But, it's uncharitable not to socialize in church...

This is a common argument against silence before and after Mass.  People have not seen one another in a week and it is charitable to let them catch up with one another, especially the poor elderly person who lives alone and is finally able to connect with others at Mass.

My response to this is quite simple.  If we really cared that much about our neighbor - the one for whom church has become their primary social outlet - we wouldn't wait for Sunday to socialize with them.  We would pick up the phone during the week and call them. We would visit them or invite them out to dinner.   We might even ask them to join us for a meal after Mass.  Now that's charity in action.  That is how we go forth into the world and put on Christ!

But, most churches don't have a place to socialize after Mass…

This is another common argument - that there is no place but in church for people to greet and meet.

Well, my thinking changed on this after spending time at Assumption Grotto, which is a commuter parish.  There are very few Catholics left in the neighborhood (but the Legion of Mary is working on that).  It's an old church building so there is no parish center connected to it.  This is not uncommon for older parishes, and even newer ones.  It has a small vestibule in the back with two restrooms - hardly a place for conversations. There are two smaller vestibules at the side doors, also unsuitable talking.

Seeing a need to allow people to socialize outside of the parish church, some parishioners began a weekly social some nine years ago that has been very successful. It happens in an old school building on the property, and is a short walk from the church.  It's run mainly by one family, but the local Knights of Columbus step in and has a monthly pancake breakfast (after 9:30 and before the Noon).  There are 52 weeks out of the year, and I can count on one hand how many times we do not have some kind of social in connection with the two biggest Masses. Each Sunday we hot dogs, hamburgers, and sausages in addition to the usual coffee and donuts.  Even after the 6:30 a.m. Mass, there is a small group that gets together in the school for coffee and donuts just inside the gift shop. It does taking walking across that parking lot, but no one seems to mind.

Bottom line: We don't socialize in the church because that is where we pray. It is also where we let others pray, by taking our conversations elsewhere. People visiting may think it is one of the most anti-social churches, yet what I learned there is that people don't socialize with one another in church because they are busy socializing with God. Charity means enabling one another to have that conversation with Him.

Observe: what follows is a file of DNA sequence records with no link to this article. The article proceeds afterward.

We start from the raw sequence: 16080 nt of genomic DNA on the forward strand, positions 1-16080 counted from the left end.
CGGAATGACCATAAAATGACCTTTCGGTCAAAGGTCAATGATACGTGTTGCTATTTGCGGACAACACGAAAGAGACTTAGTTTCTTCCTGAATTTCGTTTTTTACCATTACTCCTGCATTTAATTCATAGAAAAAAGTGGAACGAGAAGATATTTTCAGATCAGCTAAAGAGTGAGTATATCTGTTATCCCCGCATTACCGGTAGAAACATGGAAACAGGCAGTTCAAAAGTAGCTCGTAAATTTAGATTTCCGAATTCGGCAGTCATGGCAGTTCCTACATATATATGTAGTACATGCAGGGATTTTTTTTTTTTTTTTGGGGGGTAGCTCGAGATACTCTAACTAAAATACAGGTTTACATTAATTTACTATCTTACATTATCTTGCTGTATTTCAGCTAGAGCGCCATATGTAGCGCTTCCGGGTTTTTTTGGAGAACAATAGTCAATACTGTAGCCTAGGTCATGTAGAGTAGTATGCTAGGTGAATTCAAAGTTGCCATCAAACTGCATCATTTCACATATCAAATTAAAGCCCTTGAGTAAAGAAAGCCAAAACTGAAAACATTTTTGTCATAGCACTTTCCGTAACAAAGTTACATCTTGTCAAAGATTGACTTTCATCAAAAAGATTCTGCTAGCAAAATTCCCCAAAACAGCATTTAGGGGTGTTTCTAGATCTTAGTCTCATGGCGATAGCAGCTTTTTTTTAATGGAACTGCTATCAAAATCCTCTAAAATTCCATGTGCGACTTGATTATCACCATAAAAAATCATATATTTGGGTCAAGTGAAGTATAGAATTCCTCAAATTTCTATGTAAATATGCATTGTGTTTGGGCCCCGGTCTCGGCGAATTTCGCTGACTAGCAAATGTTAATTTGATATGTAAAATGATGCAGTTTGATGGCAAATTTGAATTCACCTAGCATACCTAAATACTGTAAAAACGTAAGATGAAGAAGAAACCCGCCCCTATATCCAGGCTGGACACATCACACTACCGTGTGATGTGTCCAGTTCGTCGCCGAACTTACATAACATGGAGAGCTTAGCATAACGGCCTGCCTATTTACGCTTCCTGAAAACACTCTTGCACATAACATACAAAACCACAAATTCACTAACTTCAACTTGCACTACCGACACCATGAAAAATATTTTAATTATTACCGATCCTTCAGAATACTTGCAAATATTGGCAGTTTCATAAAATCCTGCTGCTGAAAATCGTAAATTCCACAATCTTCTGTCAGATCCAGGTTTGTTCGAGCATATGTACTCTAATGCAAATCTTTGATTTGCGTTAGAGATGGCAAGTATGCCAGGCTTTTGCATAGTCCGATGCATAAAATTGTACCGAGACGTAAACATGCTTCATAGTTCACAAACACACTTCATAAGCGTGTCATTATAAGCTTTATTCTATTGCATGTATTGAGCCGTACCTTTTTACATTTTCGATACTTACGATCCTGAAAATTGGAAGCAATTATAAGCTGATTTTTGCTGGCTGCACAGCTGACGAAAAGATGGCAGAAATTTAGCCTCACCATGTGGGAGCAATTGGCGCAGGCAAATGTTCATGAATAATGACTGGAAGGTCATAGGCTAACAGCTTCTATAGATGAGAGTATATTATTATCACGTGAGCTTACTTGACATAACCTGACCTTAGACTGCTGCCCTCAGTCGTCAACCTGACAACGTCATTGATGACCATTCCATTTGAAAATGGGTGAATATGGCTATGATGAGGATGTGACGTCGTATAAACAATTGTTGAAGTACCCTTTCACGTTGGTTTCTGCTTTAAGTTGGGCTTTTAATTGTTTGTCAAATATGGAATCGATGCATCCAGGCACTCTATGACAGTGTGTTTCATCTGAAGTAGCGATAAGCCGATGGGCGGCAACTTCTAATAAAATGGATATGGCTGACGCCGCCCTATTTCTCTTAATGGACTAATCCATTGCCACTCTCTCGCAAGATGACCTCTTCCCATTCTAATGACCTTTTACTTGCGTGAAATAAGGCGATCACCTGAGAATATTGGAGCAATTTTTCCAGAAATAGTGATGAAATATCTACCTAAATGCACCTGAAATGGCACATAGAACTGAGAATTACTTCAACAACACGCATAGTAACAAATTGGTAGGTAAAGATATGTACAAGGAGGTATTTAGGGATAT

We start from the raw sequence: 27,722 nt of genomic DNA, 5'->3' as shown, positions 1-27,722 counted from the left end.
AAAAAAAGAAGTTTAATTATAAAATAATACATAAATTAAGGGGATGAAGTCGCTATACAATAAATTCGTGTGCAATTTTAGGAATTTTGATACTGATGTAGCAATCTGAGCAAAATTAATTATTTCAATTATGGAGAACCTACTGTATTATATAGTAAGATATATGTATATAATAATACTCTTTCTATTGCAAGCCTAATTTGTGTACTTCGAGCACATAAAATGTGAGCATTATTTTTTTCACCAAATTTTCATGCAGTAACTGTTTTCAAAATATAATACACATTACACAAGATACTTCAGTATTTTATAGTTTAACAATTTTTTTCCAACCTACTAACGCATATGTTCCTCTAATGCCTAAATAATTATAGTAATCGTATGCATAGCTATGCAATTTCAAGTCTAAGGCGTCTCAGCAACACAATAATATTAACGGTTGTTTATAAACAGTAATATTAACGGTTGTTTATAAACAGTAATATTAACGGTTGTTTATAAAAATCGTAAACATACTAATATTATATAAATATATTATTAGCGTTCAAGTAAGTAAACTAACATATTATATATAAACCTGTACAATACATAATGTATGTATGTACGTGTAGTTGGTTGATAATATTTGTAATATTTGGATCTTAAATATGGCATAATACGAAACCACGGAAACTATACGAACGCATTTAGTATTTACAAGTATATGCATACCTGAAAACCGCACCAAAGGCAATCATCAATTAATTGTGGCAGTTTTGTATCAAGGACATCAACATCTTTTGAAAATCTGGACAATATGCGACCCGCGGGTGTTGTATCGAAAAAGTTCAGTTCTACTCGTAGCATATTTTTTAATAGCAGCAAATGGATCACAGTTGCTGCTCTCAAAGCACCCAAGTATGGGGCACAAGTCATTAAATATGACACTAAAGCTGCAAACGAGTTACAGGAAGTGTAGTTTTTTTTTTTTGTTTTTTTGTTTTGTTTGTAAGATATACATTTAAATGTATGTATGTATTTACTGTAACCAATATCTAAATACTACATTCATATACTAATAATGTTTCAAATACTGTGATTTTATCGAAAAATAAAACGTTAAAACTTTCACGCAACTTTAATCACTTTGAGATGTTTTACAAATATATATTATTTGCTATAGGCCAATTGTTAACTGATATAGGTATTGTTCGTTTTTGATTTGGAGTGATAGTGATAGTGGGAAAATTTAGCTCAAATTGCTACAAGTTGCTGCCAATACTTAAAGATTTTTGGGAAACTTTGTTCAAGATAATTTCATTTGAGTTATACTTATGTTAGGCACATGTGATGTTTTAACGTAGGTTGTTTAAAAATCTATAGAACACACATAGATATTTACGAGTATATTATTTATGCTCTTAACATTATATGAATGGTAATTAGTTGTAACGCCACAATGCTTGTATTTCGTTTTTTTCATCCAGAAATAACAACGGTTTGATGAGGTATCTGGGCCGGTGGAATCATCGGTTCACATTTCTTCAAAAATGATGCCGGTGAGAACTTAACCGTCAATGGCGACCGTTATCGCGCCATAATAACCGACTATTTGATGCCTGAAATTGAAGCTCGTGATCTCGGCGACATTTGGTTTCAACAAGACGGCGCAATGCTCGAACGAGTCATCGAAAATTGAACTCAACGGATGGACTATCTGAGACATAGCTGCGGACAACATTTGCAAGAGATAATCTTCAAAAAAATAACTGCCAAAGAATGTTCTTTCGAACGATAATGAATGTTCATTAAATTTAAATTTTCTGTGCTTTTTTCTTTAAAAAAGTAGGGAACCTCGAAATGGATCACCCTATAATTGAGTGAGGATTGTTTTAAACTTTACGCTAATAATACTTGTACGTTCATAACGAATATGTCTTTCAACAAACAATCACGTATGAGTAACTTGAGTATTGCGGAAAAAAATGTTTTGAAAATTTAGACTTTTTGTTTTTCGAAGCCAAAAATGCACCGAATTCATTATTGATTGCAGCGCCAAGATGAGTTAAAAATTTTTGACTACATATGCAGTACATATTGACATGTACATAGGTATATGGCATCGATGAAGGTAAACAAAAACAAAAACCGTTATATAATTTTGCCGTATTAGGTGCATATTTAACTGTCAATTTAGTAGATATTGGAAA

Those who want to defend the practice of the pre-Mass social in the church could perhaps do a real service in getting others together and finding a way to help people connect around weekend Masses. What works at Grotto won't work in other places, but there are lots of solutions.

Unintended consequences of chit-chat in church...

Band-aids aren't cures; they cover wounds. The real problem is people not seeing to one another's social needs outside of our Sunday obligations.  When we make people who socialize with others in church the sole object of our charitable thinking, who gets cheated?


When we get into church 15-30 minutes early and use the time to chat with our neighbor, we have lost an opportunity to give to God that precious time.  Maybe we have nothing to say to Him; but he might have something to say to us. The greatest hindrance is not giving Him our ear in silence.  Sometimes all that God wants is for us to rest quietly in Him as a small child rests under the arm of a loving parent. We deny God that when we won't sit quietly with Him.  We are always asking something of him in prayers of petition, but how often do we spend time thanking him?  There is so much sin in the world, we could use the time to make acts of reparation (an that probably requires catechesis for people to understand).

Our fellow parishioners